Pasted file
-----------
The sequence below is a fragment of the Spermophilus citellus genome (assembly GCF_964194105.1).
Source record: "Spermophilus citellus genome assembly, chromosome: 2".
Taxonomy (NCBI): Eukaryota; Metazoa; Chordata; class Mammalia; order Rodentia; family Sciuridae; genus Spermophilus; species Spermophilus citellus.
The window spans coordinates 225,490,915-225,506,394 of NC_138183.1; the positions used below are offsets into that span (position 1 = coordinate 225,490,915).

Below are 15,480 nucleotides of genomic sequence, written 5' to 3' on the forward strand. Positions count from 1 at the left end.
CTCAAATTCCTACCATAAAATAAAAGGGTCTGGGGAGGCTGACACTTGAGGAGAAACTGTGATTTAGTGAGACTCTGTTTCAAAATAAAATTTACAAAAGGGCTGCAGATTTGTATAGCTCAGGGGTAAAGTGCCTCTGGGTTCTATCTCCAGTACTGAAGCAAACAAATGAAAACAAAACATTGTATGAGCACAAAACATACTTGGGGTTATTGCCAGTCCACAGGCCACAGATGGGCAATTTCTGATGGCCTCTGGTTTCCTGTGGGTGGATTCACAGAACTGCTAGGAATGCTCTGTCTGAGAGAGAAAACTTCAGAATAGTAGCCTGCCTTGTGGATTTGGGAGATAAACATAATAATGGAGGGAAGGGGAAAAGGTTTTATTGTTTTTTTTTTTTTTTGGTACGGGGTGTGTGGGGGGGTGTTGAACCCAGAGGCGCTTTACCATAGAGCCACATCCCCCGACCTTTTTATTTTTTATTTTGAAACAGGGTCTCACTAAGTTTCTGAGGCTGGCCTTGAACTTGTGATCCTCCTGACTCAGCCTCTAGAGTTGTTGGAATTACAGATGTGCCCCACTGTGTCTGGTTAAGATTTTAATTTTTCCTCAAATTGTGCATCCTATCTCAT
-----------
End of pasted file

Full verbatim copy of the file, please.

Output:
The sequence below is a fragment of the Spermophilus citellus genome (assembly GCF_964194105.1).
Source record: "Spermophilus citellus genome assembly, chromosome: 2".
Taxonomy (NCBI): Eukaryota; Metazoa; Chordata; class Mammalia; order Rodentia; family Sciuridae; genus Spermophilus; species Spermophilus citellus.
The window spans coordinates 225,490,915-225,506,394 of NC_138183.1; the positions used below are offsets into that span (position 1 = coordinate 225,490,915).

Below are 15,480 nucleotides of genomic sequence, written 5' to 3' on the forward strand. Positions count from 1 at the left end.
CTCAAATTCCTACCATAAAATAAAAGGGTCTGGGGAGGCTGACACTTGAGGAGAAACTGTGATTTAGTGAGACTCTGTTTCAAAATAAAATTTACAAAAGGGCTGCAGATTTGTATAGCTCAGGGGTAAAGTGCCTCTGGGTTCTATCTCCAGTACTGAAGCAAACAAATGAAAACAAAACATTGTATGAGCACAAAACATACTTGGGGTTATTGCCAGTCCACAGGCCACAGATGGGCAATTTCTGATGGCCTCTGGTTTCCTGTGGGTGGATTCACAGAACTGCTAGGAATGCTCTGTCTGAGAGAGAAAACTTCAGAATAGTAGCCTGCCTTGTGGATTTGGGAGATAAACATAATAATGGAGGGAAGGGGAAAAGGTTTTATTGTTTTTTTTTTTTTTTGGTACGGGGTGTGTGGGGGGGTGTTGAACCCAGAGGCGCTTTACCATAGAGCCACATCCCCCGACCTTTTTATTTTTTATTTTGAAACAGGGTCTCACTAAGTTTCTGAGGCTGGCCTTGAACTTGTGATCCTCCTGACTCAGCCTCTAGAGTTGTTGGAATTACAGATGTGCCCCACTGTGTCTGGTTAAGATTTTAATTTTTCCTCAAATTGTGCATCCTATCTCAT